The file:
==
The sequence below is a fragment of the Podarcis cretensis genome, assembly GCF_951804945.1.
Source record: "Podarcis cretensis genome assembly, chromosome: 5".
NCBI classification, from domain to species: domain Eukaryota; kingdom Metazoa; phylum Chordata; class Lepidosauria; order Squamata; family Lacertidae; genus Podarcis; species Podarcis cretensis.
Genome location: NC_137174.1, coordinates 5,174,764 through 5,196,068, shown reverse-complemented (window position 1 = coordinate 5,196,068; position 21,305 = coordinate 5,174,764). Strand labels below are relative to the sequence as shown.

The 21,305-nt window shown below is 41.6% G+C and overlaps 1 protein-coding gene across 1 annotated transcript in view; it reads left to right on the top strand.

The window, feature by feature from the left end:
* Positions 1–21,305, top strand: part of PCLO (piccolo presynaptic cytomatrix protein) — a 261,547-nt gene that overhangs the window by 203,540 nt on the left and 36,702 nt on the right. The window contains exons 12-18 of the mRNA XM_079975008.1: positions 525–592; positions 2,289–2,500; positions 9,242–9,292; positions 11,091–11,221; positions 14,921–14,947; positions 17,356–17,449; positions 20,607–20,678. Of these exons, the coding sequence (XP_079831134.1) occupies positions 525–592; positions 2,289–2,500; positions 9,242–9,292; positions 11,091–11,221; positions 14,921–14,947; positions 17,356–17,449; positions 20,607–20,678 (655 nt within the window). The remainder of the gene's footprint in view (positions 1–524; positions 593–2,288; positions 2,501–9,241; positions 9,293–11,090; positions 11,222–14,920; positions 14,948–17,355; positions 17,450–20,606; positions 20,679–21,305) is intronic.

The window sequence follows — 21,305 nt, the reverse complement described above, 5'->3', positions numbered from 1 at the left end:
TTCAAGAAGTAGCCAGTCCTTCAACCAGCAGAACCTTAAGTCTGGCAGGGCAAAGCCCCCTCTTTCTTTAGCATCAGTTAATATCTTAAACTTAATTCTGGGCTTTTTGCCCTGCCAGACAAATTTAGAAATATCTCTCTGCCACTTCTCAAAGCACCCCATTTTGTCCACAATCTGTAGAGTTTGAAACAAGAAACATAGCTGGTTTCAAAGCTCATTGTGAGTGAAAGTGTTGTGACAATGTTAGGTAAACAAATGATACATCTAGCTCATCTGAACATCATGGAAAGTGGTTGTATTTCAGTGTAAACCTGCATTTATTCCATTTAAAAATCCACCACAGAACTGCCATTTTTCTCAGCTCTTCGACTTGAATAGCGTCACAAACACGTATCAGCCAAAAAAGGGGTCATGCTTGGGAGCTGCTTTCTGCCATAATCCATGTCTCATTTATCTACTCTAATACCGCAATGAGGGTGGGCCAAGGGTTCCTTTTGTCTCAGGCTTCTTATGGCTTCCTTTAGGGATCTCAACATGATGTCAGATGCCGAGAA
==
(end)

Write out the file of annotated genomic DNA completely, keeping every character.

The sequence below is a fragment of the Podarcis cretensis genome, assembly GCF_951804945.1.
Source record: "Podarcis cretensis genome assembly, chromosome: 5".
NCBI classification, from domain to species: domain Eukaryota; kingdom Metazoa; phylum Chordata; class Lepidosauria; order Squamata; family Lacertidae; genus Podarcis; species Podarcis cretensis.
Genome location: NC_137174.1, coordinates 5,174,764 through 5,196,068, shown reverse-complemented (window position 1 = coordinate 5,196,068; position 21,305 = coordinate 5,174,764). Strand labels below are relative to the sequence as shown.

The 21,305-nt window shown below is 41.6% G+C and overlaps 1 protein-coding gene across 1 annotated transcript in view; it reads left to right on the top strand.

The window, feature by feature from the left end:
* Positions 1–21,305, top strand: part of PCLO (piccolo presynaptic cytomatrix protein) — a 261,547-nt gene that overhangs the window by 203,540 nt on the left and 36,702 nt on the right. The window contains exons 12-18 of the mRNA XM_079975008.1: positions 525–592; positions 2,289–2,500; positions 9,242–9,292; positions 11,091–11,221; positions 14,921–14,947; positions 17,356–17,449; positions 20,607–20,678. Of these exons, the coding sequence (XP_079831134.1) occupies positions 525–592; positions 2,289–2,500; positions 9,242–9,292; positions 11,091–11,221; positions 14,921–14,947; positions 17,356–17,449; positions 20,607–20,678 (655 nt within the window). The remainder of the gene's footprint in view (positions 1–524; positions 593–2,288; positions 2,501–9,241; positions 9,293–11,090; positions 11,222–14,920; positions 14,948–17,355; positions 17,450–20,606; positions 20,679–21,305) is intronic.

The window sequence follows — 21,305 nt, the reverse complement described above, 5'->3', positions numbered from 1 at the left end:
TTCAAGAAGTAGCCAGTCCTTCAACCAGCAGAACCTTAAGTCTGGCAGGGCAAAGCCCCCTCTTTCTTTAGCATCAGTTAATATCTTAAACTTAATTCTGGGCTTTTTGCCCTGCCAGACAAATTTAGAAATATCTCTCTGCCACTTCTCAAAGCACCCCATTTTGTCCACAATCTGTAGAGTTTGAAACAAGAAACATAGCTGGTTTCAAAGCTCATTGTGAGTGAAAGTGTTGTGACAATGTTAGGTAAACAAATGATACATCTAGCTCATCTGAACATCATGGAAAGTGGTTGTATTTCAGTGTAAACCTGCATTTATTCCATTTAAAAATCCACCACAGAACTGCCATTTTTCTCAGCTCTTCGACTTGAATAGCGTCACAAACACGTATCAGCCAAAAAAGGGGTCATGCTTGGGAGCTGCTTTCTGCCATAATCCATGTCTCATTTATCTACTCTAATACCGCAATGAGGGTGGGCCAAGGGTTCCTTTTGTCTCAGGCTTCTTATGGCTTCCTTTAGGGATCTCAACATGATGTCAGATGCCGAGAA